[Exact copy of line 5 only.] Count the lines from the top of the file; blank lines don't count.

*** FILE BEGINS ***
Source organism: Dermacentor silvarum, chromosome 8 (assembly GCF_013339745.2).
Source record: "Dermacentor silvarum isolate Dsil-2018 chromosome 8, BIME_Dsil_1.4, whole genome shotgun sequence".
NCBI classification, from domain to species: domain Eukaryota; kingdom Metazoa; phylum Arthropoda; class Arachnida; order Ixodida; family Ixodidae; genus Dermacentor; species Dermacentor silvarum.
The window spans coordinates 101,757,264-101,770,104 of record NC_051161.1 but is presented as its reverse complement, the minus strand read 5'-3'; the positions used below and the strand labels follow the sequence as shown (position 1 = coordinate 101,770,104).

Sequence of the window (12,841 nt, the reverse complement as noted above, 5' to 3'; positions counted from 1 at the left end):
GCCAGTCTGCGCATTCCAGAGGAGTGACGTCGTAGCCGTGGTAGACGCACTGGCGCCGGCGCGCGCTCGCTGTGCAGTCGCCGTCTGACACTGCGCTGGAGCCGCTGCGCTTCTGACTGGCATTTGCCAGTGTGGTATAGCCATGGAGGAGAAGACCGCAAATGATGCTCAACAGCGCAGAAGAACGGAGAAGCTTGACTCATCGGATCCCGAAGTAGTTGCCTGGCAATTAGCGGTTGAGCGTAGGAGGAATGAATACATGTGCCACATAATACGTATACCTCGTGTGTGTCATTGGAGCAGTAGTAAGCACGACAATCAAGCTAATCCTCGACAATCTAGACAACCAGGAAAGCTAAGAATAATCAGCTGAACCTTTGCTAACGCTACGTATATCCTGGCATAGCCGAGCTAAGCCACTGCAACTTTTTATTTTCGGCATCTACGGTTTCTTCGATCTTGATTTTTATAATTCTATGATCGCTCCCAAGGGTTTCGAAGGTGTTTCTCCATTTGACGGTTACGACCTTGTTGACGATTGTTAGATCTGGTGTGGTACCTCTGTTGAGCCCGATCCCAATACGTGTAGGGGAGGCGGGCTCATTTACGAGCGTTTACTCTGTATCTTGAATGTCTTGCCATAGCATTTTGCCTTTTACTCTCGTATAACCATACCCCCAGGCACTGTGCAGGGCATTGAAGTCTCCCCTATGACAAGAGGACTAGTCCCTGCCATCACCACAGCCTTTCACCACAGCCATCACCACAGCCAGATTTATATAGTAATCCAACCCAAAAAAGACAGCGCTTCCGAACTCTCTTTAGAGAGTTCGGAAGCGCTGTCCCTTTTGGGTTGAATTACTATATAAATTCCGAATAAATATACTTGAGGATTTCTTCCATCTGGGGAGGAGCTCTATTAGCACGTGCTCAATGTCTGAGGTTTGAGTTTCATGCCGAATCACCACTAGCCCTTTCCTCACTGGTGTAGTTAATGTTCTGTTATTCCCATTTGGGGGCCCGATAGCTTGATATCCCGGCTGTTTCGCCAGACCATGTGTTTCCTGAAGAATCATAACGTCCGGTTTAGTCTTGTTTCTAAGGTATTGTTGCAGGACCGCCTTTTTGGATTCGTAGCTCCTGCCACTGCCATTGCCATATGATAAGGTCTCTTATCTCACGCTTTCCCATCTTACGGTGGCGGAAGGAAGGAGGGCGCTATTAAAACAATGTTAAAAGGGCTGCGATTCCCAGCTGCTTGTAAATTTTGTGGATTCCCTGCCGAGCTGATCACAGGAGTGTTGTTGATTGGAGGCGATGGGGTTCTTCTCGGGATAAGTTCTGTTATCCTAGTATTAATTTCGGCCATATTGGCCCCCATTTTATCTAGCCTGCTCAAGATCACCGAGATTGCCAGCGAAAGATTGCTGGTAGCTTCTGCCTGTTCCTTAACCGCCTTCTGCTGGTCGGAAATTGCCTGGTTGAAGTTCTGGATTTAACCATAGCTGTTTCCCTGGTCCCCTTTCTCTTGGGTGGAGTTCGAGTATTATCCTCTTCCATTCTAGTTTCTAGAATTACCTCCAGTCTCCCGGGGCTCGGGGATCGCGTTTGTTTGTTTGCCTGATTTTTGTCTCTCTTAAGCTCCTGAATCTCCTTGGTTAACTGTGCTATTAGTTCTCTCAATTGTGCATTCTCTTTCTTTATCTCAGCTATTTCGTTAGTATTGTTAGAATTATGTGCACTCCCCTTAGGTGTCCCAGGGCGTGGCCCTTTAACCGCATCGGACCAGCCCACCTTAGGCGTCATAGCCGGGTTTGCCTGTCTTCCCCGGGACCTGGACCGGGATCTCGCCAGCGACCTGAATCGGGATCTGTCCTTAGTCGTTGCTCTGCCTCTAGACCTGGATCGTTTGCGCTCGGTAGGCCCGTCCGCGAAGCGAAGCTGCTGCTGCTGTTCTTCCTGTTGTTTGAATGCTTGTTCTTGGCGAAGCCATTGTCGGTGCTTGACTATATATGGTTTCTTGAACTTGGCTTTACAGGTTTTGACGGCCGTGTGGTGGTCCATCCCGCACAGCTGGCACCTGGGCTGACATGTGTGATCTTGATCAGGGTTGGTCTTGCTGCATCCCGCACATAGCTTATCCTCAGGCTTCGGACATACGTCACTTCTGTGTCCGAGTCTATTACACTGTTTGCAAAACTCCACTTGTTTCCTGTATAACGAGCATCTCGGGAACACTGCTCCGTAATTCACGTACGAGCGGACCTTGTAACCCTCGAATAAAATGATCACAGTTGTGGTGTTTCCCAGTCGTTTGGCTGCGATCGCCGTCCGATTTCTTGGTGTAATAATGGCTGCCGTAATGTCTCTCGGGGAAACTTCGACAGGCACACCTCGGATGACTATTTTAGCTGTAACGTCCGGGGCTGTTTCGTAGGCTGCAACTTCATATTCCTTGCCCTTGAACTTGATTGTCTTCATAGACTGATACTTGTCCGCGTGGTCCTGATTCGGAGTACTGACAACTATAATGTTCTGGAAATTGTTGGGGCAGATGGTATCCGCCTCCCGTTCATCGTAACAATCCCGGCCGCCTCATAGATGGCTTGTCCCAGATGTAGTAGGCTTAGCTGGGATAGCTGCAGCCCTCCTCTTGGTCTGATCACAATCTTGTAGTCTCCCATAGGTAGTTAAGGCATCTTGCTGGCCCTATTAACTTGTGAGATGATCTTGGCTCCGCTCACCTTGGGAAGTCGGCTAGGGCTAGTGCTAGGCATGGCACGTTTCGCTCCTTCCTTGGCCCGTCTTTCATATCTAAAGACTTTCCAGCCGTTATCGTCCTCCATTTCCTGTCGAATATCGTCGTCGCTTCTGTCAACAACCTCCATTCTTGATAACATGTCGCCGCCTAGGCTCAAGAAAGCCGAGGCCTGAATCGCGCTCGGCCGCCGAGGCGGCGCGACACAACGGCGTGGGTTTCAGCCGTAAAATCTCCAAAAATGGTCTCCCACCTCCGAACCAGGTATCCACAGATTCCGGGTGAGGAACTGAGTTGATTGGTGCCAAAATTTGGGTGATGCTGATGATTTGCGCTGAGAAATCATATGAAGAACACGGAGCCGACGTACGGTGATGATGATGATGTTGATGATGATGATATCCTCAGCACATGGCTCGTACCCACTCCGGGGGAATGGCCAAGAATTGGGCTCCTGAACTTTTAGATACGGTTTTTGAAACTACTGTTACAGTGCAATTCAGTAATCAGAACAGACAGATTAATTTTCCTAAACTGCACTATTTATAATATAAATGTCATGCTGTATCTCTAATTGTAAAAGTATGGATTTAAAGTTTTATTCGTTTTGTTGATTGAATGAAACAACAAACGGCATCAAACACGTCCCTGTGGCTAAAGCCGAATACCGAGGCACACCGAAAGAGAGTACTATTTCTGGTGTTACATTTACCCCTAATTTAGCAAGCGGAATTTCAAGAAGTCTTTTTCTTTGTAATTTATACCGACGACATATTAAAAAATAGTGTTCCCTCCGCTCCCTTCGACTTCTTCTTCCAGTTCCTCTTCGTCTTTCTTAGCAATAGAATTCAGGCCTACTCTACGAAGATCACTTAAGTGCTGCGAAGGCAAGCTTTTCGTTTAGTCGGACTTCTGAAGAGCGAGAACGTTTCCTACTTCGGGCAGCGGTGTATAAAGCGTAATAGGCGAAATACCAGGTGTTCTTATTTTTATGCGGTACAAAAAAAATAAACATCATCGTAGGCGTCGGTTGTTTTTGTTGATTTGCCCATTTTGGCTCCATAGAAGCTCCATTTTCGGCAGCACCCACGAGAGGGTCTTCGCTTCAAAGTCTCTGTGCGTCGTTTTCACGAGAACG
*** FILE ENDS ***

Sequence of the window (12,841 nt, the reverse complement as noted above, 5' to 3'; positions counted from 1 at the left end):